Anti-seizure medications can interact with some of the chemotherapies used to treat brain cancers, including paclitaxel, irinotecan, interferon, and retinoic acid. People should discuss these interactions with their doctors.
Brain tumors often impair muscle function, including speech and fine motor skills.
Physical and occupational therapists can assist with rehabilitation for muscle weakness. They can also advise on home modifications, assistive devices, and adaptive tools. Speech therapists can help address problems with talking and word comprehension.
Brain tumors can affect many aspects of cognitive function. They can cause difficulties with:
People may face challenges with planning, insight, initiative, and organizational competencies. Cognitive rehabilitation therapists can assist in recovery with various techniques.
Children younger than age 7 (and particularly those younger than age 3 years) have some of the greatest risks for developing long-term cognitive deficits. These problems may result from the tumor and from treatments such as cranial radiation therapy and chemotherapy that penetrates the blood-brain barrier. Parents should make sure that children receive appropriate supportive services and educational accommodation at their schools.
Brain tumors can cause mood, personality, and emotional changes. You should discuss emotional as well as physical issues with your health care team. Depression can be treated medically and through psychotherapy. Relaxation techniques can be helpful. Support groups can also have great benefit for both patients and their families.
Buckner JC, Brown PD, O'Neill BP, Meyer FB, Wetmore CJ, Uhm JH. Central nervous system tumors. Mayo Clin Proc. 2007 Oct;82(10):1271-86.
Clarke J, Butowski N, Chang S. Recent advances in therapy for glioblastoma. Arch Neurol. 2010 Mar;67(3):279-83.
Deangelis LM. Tumors of the Central Nervous System and Intracranial Hypertension and Hypotension. In: Goldman L and Schafer AI, eds. CecilMedicine. 24th ed. Elsevier Saunders; 2012: chap 195.
Frei P, Poulsen AH, Johansen C, Olsen JH, Steding-Jessen M, Schüz J. Use of mobile phones and risk of brain tumours: update of Danish cohort study. BMJ. 2011 Oct 19;343:d6387.
Gerstner ER, Batchelor TT. Primary central nervous system lymphoma. Arch Neurol. 2010 Mar;67(3):291-7.
Gilbert MR, Dignam JJ, Armstrong TS, Wefel JS, Blumenthal DT, Vogelbaum MA, et al. A randomized trial of bevacizumab for newly diagnosed glioblastoma. N Engl J Med. 2014 Feb 20;370(8):699-708. PMID: 24552317 www.ncbi.nlm.nih.gov/pubmed/24552317.
INTERPHONE Study Group. Brain tumour risk in relation to mobile telephone use: results of the INTERPHONE international case-control study. Int J Epidemiol. 2010 Jun;39(3):675-94. Epub 2010 May 17.
Iwamoto FM, Fine HA. Bevacizumab for malignant gliomas. Arch Neurol. 2010 Mar;67(3):285-8.
Lacy J, Saadati H, Yu JB. Complications of brain tumors and their treatment. Hematol Oncol Clin North Am. 2012 Aug;26(4):779-96. Epub 2012 May 18. PMID: 22794283 www.ncbi.nlm.nih.gov/pubmed/22794283.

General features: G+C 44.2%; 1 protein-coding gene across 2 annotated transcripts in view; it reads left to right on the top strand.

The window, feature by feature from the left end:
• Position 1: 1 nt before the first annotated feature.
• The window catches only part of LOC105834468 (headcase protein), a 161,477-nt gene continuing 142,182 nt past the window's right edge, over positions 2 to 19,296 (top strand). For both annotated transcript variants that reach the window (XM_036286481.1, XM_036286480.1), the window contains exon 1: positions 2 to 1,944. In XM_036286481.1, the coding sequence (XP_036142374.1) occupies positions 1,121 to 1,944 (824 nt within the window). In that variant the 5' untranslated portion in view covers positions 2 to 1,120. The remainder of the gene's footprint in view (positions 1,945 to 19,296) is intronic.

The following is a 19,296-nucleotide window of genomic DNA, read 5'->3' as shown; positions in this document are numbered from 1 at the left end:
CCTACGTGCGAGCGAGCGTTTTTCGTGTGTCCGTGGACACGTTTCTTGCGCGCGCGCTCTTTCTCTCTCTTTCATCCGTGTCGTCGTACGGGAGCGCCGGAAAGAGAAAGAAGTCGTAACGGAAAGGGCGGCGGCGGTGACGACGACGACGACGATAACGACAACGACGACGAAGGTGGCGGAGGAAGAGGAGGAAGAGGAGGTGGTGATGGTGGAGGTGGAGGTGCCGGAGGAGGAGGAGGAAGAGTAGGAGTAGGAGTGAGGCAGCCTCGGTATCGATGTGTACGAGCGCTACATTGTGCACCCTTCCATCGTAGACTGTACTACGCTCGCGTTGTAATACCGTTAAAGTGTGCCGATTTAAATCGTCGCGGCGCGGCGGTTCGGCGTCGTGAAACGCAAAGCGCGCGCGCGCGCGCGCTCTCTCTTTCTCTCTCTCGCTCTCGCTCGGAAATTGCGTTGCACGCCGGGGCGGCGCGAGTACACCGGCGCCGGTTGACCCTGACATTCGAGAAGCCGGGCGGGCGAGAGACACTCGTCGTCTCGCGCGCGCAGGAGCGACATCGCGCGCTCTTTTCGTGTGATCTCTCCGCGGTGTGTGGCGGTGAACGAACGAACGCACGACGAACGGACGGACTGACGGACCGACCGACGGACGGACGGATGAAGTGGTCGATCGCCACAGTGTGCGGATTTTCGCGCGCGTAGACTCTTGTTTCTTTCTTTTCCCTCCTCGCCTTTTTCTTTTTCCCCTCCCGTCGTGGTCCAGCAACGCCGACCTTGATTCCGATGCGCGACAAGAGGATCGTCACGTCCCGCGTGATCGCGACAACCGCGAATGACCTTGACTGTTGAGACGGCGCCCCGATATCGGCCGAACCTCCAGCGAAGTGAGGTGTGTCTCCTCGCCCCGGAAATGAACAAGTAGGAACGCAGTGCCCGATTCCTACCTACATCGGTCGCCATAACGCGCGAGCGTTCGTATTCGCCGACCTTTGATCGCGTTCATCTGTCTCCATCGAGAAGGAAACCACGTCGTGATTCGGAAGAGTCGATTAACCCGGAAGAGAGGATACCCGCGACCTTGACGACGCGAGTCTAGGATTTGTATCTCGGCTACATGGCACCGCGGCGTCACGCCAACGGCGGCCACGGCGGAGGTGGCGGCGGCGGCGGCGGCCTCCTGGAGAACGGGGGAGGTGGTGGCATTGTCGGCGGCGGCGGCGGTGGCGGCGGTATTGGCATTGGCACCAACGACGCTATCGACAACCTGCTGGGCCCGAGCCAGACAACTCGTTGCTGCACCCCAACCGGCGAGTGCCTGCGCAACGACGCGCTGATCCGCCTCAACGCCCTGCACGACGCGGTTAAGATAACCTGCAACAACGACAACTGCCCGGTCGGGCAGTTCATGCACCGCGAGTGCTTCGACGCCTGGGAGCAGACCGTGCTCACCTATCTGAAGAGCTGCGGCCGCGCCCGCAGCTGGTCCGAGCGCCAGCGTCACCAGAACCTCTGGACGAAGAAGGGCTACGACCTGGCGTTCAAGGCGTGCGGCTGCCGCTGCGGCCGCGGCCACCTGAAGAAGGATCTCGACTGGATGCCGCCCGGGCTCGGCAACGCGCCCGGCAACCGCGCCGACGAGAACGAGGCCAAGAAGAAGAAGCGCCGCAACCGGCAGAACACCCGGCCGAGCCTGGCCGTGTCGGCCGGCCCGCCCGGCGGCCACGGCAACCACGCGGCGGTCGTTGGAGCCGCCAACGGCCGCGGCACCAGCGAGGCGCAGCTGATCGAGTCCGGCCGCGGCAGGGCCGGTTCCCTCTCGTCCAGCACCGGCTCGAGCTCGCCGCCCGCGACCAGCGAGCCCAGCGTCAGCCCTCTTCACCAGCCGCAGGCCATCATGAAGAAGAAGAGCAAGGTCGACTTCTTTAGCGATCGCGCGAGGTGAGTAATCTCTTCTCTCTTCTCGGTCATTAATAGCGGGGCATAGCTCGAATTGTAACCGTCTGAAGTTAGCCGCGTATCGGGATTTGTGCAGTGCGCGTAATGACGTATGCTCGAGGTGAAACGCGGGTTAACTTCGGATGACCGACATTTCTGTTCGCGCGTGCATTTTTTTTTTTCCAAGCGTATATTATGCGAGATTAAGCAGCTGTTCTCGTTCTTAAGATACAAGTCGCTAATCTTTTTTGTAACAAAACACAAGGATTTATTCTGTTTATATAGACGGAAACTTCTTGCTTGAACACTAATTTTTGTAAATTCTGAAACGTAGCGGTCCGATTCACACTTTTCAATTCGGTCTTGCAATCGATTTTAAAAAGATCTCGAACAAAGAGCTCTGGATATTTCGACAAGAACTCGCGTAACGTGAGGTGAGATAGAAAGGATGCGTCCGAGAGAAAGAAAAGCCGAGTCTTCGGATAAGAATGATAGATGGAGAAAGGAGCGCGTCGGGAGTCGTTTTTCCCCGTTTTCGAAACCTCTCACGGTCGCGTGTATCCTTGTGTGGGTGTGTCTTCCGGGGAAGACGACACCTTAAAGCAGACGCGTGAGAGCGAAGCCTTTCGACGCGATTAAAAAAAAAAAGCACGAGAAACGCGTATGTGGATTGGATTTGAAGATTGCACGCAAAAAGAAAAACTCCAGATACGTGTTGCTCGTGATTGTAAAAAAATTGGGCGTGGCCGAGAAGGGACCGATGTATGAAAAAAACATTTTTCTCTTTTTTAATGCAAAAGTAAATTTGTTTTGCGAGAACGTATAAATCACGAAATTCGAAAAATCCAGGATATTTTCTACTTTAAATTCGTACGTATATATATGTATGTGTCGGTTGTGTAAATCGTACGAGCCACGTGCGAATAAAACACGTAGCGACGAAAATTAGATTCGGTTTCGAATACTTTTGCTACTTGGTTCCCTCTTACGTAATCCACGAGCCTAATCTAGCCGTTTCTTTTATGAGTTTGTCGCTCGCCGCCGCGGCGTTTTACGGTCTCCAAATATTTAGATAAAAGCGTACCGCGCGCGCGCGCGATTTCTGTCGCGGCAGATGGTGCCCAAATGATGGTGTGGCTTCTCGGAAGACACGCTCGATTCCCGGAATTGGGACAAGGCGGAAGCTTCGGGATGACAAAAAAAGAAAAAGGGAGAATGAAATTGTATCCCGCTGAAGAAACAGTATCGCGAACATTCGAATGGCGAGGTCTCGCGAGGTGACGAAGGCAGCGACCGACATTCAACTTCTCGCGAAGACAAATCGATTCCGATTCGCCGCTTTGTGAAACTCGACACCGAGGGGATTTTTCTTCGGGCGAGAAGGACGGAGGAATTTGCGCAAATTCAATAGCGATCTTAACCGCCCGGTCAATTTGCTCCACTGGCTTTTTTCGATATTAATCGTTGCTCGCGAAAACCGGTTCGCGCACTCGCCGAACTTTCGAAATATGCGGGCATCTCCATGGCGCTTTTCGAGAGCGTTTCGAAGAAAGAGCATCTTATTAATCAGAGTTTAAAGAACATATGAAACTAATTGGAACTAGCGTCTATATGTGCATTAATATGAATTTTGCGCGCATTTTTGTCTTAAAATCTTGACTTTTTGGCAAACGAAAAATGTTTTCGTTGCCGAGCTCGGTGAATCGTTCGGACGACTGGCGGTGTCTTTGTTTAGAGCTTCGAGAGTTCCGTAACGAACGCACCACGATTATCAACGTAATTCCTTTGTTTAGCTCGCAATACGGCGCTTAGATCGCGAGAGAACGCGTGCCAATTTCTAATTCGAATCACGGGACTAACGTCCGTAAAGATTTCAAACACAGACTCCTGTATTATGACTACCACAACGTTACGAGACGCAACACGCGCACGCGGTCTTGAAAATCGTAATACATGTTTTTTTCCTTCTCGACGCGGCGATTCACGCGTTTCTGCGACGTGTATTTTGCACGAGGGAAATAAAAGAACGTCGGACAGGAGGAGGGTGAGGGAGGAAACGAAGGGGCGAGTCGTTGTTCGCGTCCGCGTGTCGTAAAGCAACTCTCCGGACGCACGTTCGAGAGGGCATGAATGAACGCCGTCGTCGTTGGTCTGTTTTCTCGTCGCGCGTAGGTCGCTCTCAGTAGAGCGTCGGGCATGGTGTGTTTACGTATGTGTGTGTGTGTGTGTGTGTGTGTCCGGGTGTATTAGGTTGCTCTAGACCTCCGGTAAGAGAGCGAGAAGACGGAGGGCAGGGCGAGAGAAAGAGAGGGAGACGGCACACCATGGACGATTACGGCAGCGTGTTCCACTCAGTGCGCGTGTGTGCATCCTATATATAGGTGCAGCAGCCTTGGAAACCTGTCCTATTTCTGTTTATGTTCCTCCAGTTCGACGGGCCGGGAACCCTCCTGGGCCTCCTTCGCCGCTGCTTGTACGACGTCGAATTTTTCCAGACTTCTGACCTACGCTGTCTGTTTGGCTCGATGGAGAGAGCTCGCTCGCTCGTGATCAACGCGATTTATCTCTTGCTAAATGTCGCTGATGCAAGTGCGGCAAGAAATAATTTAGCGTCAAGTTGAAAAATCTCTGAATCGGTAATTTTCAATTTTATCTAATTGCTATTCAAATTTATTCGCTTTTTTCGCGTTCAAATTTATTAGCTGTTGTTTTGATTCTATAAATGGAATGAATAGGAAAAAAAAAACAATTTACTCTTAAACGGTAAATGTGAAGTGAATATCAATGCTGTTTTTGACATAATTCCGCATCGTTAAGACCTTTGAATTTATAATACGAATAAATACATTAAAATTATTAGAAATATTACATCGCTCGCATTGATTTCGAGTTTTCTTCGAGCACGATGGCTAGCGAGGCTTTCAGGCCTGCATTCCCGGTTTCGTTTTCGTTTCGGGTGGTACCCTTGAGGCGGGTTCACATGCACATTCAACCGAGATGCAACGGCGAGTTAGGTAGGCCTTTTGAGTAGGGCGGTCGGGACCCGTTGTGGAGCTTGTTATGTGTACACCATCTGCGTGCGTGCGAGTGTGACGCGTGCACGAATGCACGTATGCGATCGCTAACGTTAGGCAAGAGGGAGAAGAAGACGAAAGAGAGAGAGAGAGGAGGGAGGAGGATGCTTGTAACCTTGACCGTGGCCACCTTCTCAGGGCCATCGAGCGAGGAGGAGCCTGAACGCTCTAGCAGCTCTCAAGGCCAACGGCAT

Linskey ME, Andrews DW, Asher AL, Burri SH, Kondziolka D, Robinson PD, et al. The role of stereotactic radiosurgery in the management of patients with newly diagnosed brain metastases: a systematic review and evidence-based clinical practice guideline. J Neurooncol. 2010;96:45-68. Epub 2009 Dec. 4.
Mitchell DA, Sampson JH. Toward effective immunotherapy for the treatment of malignant brain tumors. Neurotherapeutics. 2009 Jul;6(3):527-38.
Nathan PC, Patel SK, Dilley K, Goldsby R, Harvey J, Jacobsen C, et al. Guidelines for identification of, advocacy for, and intervention in neurocognitive problems in survivors of childhood cancer: a report from the Children's Oncology Group. Arch Pediatr Adolesc Med. 2007 Aug;161(8):798-806.
Patel TR, Yu JB, Piepmeier JM. Role of neurosurgery and radiation therapy in the management of brain tumors. Hematol Oncol Clin North Am. 2012 Aug;26(4):757-77. Epub 2012 May 18. PMID: 22794282 www.ncbi.nlm.nih.gov/pubmed/22794282.
Prabhu RS, Won M, Shaw EG, Hu C, Brachman DG, Buckner JC, et al. Effect of the addition of chemotherapy to radiotherapy on cognitive function in patients with low-grade glioma: secondary analysis of RTOG 98-02. J Clin Oncol. 2014 Feb 20;32(6):535-41. Epub 2014 Jan 13. PMID: 24419119 www.ncbi.nlm.nih.gov/pubmed/24419119.
Ricard D, Idbaih A, Ducray F, Lahutte M, Hoang-Xuan K, Delattre JY. Primary brain tumours in adults. Lancet. 2012 May 26;379(9830):1984-96. Epub 2012 Apr 16.
Stupp R, Roila F; ESMO Guidelines Working Group. Malignant glioma: ESMO clinical recommendations for diagnosis, treatment and follow-up. Ann Oncol. 2009 May;20 Suppl 4:126-8.
Suh JH. Stereotactic radiosurgery for the management of brain metastases. N Engl J Med. 2010;362:1119-1127.
van Breemen MS, Wilms EB, Vecht CJ. Epilepsy in patients with brain tumours: epidemiology, mechanisms, and management. Lancet Neurol. 2007 May;6(5):421-30.
Wen PY, Kesari S. Malignant gliomas in adults. N Engl J Med. 2008 Jul 31;359(5):492-507.
Wilne S, Koller K, Collier J, Kennedy C, Grundy R, Walker D. The diagnosis of brain tumours in children: a guideline to assist healthcare professionals in the assessment of children who may have a brain tumour. Arch Dis Child. 2010 Jul;95(7):534-9. Epub 2010 Apr 6.
Reviewed By: Joseph V. Campellone, MD, Division of Neurology, Cooper University Hospital, Camden, NJ. Review provided by VeriMed Healthcare Network. Also reviewed by David Zieve, MD, MHA, Isla Ogilvie, PhD, and the A.D.A.M. Editorial team. Author: Julia Mongo, MS.